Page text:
But just like anyone else, an artist can look good on paper, and I'm not talking art paper. Because I don't have any formal art training, I rely heavily on friends in the art community for their opinions, but I also draw on my personal experiences to determine what I think is quality art.

As an aside, when people ask me how they can learn more about art, I tell them to get out and see as much as they can. Whether it's a museum or a gallery or a personal collection, there is no replacement for getting out and actually seeing art. I've seen some amazing shows at the Whitney, the Museum of Modern Art and the Guggenheim lately, but I also read ArtNews and Art in America to find reviews on the latest gallery shows and try to get out and see as many as I can. If you have been around me lately, you know how excited I am about the Bechtler.

Back to the point. When I see a new artist, I immediately try to relate it to something else I have seen. This isn't always a conscious action. But I know I really have something when I feel like I have seen an artist's work before, even though I know I haven't. For example, it was only after talking with Ashlynn Browning on Thursday night and learning that more about her influences that I realized why I was drawn to her work.

The painting on the top is "Untitled XV" by Willem de Kooning and is set for auction tonight. It is expected to sell for $5,000,000—7,000,000. The second is "Growing Into Jubilation" by Ashlynn Browning. While there are many differences between these works, there are enough qualities of de Kooning's reflected in Ashlynn's work to reveal its quality.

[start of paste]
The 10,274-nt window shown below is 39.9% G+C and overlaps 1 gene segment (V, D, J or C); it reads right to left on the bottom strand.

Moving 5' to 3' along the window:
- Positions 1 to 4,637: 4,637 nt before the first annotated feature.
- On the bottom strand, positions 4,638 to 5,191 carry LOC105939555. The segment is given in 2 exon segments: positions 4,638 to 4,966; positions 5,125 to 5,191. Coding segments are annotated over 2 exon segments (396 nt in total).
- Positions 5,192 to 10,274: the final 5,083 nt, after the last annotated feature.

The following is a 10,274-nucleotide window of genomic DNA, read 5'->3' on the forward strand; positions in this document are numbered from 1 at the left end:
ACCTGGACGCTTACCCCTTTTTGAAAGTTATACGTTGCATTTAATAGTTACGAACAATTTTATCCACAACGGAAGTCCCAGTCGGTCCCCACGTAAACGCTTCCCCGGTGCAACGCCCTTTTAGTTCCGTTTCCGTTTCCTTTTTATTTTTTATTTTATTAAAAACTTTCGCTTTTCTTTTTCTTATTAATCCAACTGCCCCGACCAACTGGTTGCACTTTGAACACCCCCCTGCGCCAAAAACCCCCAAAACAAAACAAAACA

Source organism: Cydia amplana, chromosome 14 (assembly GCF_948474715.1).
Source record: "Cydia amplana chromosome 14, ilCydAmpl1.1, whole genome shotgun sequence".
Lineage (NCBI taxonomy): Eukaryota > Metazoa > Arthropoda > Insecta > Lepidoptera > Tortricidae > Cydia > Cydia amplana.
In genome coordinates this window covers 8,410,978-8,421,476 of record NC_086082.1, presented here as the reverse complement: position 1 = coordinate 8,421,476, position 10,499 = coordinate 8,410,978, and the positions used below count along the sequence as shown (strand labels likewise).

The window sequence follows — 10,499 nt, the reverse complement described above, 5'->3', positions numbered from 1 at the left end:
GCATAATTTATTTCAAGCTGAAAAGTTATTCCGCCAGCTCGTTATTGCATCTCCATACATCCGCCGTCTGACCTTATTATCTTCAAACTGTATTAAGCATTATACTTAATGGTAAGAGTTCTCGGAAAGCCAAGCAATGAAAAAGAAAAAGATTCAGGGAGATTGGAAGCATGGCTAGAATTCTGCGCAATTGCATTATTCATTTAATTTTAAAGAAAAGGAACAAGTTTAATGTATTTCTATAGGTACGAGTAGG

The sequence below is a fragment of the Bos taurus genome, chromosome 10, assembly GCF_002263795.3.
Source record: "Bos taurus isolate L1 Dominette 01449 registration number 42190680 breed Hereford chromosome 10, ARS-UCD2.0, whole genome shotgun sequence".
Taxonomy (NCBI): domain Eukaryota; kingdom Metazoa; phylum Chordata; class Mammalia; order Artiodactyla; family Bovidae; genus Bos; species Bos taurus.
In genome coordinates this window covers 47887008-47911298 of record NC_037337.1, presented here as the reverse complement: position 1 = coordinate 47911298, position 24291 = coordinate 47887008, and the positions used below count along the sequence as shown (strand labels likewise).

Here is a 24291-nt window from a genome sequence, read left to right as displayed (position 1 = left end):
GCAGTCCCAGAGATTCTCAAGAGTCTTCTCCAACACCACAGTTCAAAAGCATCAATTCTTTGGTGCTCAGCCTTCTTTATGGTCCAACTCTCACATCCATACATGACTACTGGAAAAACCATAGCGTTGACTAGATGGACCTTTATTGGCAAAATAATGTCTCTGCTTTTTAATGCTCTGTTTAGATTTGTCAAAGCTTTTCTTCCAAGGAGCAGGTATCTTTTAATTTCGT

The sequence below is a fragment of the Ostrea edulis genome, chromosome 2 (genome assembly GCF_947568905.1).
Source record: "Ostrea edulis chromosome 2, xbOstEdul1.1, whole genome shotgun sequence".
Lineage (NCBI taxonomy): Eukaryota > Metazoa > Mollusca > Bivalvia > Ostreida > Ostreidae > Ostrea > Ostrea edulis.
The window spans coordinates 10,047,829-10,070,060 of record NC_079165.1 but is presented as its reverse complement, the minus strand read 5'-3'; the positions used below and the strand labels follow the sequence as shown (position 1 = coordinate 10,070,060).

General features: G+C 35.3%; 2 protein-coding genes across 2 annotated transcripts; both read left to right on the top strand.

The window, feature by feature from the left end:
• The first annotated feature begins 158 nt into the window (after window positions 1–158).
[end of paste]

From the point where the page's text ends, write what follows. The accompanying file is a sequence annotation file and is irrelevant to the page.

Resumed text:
Yet, it would be a disservice to call Ashlynn's work an attempt to copy de Kooning. What distinguishes Ashlynn's work is her focus on lines. While her painting involves many layers of paint, some times up to 16, that create a depth similar to that seen in de Kooning's, there is a clear intent to juxtapose purposefulness and randomness and intuition and calculation. There is learning and exploration in Ashlynn's work that shows both her appreciation of de Kooning and her intention to develop her own voice.

In the Words of the Experts

I found this passage from Peter Plagens in Art in America to be somewhat insightful. In describing his interests in art and his decision to judge a juried exhibit in Mississippi, Plagens wrote, "I'm interested in what might be called the 'beltline' of art: that large class of earnest, informed, reasonably talented and fairly principled artists...who inhabit a stratum above the thick layer of industrial amateurs and manufacturers of expensive decorative objects resembling paintings that are sold in Scottsdale, Ariz., and Naples, Fla., but below the thin top crust of artiststs who've had, say, four shows over 10 years in good galleries in Santa Monica or Chelsea....The work of 'beltline artists tells you more about a city's or a region's art culture than does the often-anomalous work of a handful of really prominent artists who are frequently prominent precisely because their work is anamolous."

Wish I Had All the Answers